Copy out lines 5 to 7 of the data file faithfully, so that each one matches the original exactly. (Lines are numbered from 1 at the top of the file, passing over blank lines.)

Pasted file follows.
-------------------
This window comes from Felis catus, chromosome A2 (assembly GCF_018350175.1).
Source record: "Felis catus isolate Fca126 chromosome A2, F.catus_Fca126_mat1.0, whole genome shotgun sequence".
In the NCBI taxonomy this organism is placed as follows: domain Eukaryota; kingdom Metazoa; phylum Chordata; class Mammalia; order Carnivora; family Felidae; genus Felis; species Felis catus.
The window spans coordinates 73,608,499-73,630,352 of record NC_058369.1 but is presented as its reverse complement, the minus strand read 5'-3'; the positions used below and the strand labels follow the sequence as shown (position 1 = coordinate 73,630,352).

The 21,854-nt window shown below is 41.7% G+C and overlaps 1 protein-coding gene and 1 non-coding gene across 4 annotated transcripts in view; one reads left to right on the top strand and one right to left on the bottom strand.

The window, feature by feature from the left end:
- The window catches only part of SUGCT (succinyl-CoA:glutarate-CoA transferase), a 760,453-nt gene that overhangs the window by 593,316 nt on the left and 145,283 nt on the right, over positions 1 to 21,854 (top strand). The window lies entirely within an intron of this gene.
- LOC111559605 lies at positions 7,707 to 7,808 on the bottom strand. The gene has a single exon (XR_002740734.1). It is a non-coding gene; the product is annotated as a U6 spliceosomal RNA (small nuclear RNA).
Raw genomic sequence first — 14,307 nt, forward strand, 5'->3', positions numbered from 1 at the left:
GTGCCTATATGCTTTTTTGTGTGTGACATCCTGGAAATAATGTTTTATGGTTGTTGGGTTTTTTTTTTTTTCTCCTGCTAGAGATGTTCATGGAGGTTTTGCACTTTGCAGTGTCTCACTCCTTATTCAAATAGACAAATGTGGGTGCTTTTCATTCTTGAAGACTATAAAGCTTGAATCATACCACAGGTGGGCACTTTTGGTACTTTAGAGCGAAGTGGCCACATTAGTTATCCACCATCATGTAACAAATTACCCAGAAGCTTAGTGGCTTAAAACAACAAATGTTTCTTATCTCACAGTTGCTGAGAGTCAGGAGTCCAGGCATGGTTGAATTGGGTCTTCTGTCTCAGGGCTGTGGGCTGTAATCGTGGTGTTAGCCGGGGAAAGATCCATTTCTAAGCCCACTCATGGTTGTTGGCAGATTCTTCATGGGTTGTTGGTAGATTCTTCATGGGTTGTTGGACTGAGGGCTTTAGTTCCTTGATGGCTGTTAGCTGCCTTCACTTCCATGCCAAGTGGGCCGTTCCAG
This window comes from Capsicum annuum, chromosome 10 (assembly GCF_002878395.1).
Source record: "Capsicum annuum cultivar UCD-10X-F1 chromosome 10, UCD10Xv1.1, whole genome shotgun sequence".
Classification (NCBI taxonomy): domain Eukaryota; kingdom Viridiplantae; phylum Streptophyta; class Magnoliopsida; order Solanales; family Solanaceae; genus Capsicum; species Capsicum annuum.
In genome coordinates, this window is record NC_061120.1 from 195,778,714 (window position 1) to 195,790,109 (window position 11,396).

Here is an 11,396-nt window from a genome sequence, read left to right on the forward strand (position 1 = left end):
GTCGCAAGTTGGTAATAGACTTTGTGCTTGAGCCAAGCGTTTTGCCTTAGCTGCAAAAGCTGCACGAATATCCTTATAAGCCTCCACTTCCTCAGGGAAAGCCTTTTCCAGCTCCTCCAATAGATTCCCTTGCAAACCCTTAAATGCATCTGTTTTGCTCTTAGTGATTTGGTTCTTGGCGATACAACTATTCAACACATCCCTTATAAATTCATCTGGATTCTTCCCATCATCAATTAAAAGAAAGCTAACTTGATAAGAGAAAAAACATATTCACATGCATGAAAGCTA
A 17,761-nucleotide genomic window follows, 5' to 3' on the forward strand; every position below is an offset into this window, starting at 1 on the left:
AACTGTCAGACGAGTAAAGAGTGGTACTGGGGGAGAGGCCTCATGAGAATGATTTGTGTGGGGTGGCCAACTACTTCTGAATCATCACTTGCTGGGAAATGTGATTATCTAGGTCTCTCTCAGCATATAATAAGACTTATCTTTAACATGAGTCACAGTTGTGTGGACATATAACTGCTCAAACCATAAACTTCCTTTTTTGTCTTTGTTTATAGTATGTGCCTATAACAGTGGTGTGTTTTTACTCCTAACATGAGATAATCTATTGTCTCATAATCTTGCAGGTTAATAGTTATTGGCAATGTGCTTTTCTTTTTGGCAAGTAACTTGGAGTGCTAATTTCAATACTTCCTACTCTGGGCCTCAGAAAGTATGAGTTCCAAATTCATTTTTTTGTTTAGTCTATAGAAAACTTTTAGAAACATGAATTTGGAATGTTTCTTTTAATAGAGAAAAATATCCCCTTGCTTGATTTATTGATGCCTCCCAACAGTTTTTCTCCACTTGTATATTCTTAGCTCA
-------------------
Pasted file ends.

The 21,854-nt window shown below is 41.7% G+C and overlaps 1 protein-coding gene and 1 non-coding gene across 4 annotated transcripts in view; one reads left to right on the top strand and one right to left on the bottom strand.

The window, feature by feature from the left end:
- The window catches only part of SUGCT (succinyl-CoA:glutarate-CoA transferase), a 760,453-nt gene that overhangs the window by 593,316 nt on the left and 145,283 nt on the right, over positions 1 to 21,854 (top strand). The window lies entirely within an intron of this gene.